If like us the name Cris Pinzauti is a mystery then we suggest you change that as soon as possible by checking out his debut solo album Black. Consisting of eight songs which all captivate ears and attention, and at times explodes into one of the most thrilling and essential acoustic rock propositions you are likely to find anywhere, the release just leaves you wanting more. It is not an encounter which always hit the sweet spot of personal tastes but when it did boy the pleasure was thick and irresistible and at those other times satisfaction was still a done deal.
The background to Pinzauti sees him born in in Florence, Italy in 1971 and from a young age writing songs before self-teaching himself the guitar at 16. From here on, Pinzauti was part of numerous musical projects, creative collaborations, and played thousands of concerts throughout Italy and Europe, many with SUZY Q the band he and his brother Marzio founded and hard rock band Devil’s Mojito over recent times. Equally as a solo artist Pinzauti has strapped on his guitar and clicked on his loop station to light up audiences for over a decade in local venues with his creative style of acoustic rock. Now Black is poised to take the singer songwriter’s sounds to broader spotlights and appetites. Recorded exclusively with acoustic guitars, acoustic bass, and additional acoustic guitars used in percussion mode, and with guest appearances on certain tracks from Marco Di Maggio (Di Maggio Connection), Jack Meille (Tygers Of Pan Tang), Francesco Bottai (Articolo 31 and Irene Grandi Band), and brother Marzio, the album is a wake-up call for us all still unaware of this captivating talent.
Themed by “the BLACK or dark side of our lives, that which society labels as “dark”, but in reality is not” and contemplating the shadows behind forbidden love, sex, loneliness, soul searching, cynicism, inner demons, and rock and roll, the album opens with The Devil in the Closet. A breaking storm heralds in the song and its narrative, a stranger walking into a vaudeville bar room springing from an imagination sparked into action by the encounter before the potent tones of Pinzauti unveil more of the expressive scene in the company of his creative fingers on guitar strings. There is a mix of delivery styles to his voice; his offering equally a theatre of characters in the brief but intriguing folk bred opener.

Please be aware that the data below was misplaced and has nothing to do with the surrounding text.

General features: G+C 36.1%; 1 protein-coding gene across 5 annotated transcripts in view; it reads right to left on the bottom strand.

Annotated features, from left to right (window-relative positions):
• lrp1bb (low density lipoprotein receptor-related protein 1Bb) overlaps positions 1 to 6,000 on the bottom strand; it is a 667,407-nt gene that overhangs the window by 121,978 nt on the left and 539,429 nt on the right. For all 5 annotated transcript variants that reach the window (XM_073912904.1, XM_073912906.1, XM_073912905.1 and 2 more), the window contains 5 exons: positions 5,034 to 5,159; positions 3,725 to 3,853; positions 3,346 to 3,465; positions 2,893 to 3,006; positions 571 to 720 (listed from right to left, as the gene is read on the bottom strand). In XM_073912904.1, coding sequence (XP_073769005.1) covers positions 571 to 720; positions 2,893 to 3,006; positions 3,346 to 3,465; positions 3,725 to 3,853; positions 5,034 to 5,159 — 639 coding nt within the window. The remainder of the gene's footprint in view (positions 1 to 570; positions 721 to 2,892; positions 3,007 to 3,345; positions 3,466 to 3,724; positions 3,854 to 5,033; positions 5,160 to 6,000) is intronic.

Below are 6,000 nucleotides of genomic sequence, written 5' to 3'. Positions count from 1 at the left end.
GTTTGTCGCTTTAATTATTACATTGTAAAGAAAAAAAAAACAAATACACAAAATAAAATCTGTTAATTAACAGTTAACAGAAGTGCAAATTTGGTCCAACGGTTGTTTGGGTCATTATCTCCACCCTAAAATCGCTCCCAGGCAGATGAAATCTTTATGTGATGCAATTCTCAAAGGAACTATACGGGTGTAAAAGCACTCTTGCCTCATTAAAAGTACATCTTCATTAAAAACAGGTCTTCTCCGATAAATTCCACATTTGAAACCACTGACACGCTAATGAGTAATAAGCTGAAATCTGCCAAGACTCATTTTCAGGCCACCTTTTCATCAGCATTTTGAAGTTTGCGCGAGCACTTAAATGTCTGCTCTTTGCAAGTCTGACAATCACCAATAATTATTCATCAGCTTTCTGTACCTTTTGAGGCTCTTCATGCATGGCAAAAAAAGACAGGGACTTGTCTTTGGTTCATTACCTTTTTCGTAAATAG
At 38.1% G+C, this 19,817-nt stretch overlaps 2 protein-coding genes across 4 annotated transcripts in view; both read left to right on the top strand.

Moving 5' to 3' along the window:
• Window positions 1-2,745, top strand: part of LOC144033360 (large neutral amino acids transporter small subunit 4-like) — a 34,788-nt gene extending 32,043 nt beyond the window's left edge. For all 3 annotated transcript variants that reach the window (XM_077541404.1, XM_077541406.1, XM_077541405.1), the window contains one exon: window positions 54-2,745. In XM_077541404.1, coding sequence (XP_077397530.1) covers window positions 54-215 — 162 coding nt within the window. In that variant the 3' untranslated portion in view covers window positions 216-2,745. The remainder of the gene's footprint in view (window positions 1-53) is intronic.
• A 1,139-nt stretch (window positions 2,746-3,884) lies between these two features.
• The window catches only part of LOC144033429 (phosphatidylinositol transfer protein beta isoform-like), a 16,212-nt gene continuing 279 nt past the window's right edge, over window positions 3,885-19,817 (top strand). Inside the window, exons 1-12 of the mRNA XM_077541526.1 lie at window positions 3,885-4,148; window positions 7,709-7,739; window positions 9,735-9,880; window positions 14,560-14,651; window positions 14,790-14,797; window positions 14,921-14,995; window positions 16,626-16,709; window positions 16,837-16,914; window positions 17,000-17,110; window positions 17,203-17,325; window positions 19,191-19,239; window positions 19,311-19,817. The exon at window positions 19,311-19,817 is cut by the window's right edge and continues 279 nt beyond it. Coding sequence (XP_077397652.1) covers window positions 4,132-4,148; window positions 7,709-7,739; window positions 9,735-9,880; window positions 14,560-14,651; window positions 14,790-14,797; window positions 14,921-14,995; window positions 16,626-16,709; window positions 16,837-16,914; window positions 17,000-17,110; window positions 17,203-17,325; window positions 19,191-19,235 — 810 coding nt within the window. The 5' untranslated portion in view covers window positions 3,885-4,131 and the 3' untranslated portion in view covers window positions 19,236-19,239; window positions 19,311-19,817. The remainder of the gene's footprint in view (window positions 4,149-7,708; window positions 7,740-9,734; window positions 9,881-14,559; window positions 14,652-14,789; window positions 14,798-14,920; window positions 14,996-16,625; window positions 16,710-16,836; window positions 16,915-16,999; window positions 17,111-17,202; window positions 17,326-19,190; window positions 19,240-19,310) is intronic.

It is a magnetic start but not as potent as the excellent My Black Is Back which follows. The song is instantly popping with melodies against vivacious beats, the infectious coaxing soon enhanced by a gentle strum of guitar. Again Pinzauti mixes up his tones, a gruff offering turning into a much stronger and compelling clean delivery which as the elevated melodies which hug it, gives the song a new energy and pungent contagion. The string plucks equally add a fascinating fun and creativity to the outstanding encounter to match that of the adventurous vocals, which once more never settle with one line of persuasion and only add weight to the enthralling temptation.
The country lined folk croon of Wasted Years comes next and has ears and thoughts hooked with its warm melodies and reflective vocals. The song does not give expectations a hard time but has enjoyment full before the brilliant Down brings its own transfixing beauty to bear on the senses. The resonating bassline is an instant hook whilst the guitars almost flirt as they sculpt a weave of melodic enterprise. Vocally too, and as now expected, Pinzauti only impresses as he increases the infectious tenacity and persuasion of the song’s gentle yet lively stroll.
The Vampire’s Lullaby is one of those moments which still has yet to fully convince. It is again a drama, a music play for today in some ways set in two parts. Let Me In is a spellbinding instrumental narrative, the fingers of Pinzauti bewitching across the strings of his guitar as he sculpts an imagination firing suggestiveness of a gothic tale. The storm of the first track again cracks and shares its intensity as Hush comes in and Pinzauti finds his dustiest Tom Waits like tones to bleed into the dreams of the song’s recipient. The track is a skilled and fascinating offering but one which misses sparking the same reaction as other tracks despite the exceptional vintage wine like melodies he pours across the song. Primarily it is the raw vocals which do not quite do it for us, just a personal thing and for others will work a treat, just like the rest of the compelling track.
The blues flavouring of Forever Yin Forever Yang is a vibrant collusion with a funkier endeavour sure to bring the listener to their feet whilst Hellbound Train explores that country breeding again with a southern rock balladry. Both tracks are short and potent temptations continuing the impressive nature of the album, but soon surpassed by Zombie Attack. The closer is easily the pinnacle of Black, its initial sandy croon the lead into virulent revelry blending melodic rock and pop into one quite sensational triumph. Addictive and ridiculously infectious yet intricately sculpted without taking any short cuts in seducing the listener, the song slips under the skin and into the psyche with sublime craft. Experience also knows that once infected the song never goes away, not that you will wish it to of course.
Black does not quite steal the passions for the whole of its body for us yet there is never a moment you wish to pass over and when it hits its heights, Cris Pinzauti simply has us in the palms of his creative hands. The bottom-line is that this is a must check out rock ‘n’ roll album and as the last line of Zombie Attack says “If Rock is dead, we are a Zombie Attack!” and that about sums up the attitude of this album and rock ‘n’ roll period.
Black is available now via Red Cat Records @ http://www.redcatpromotion.com/ita_store.html
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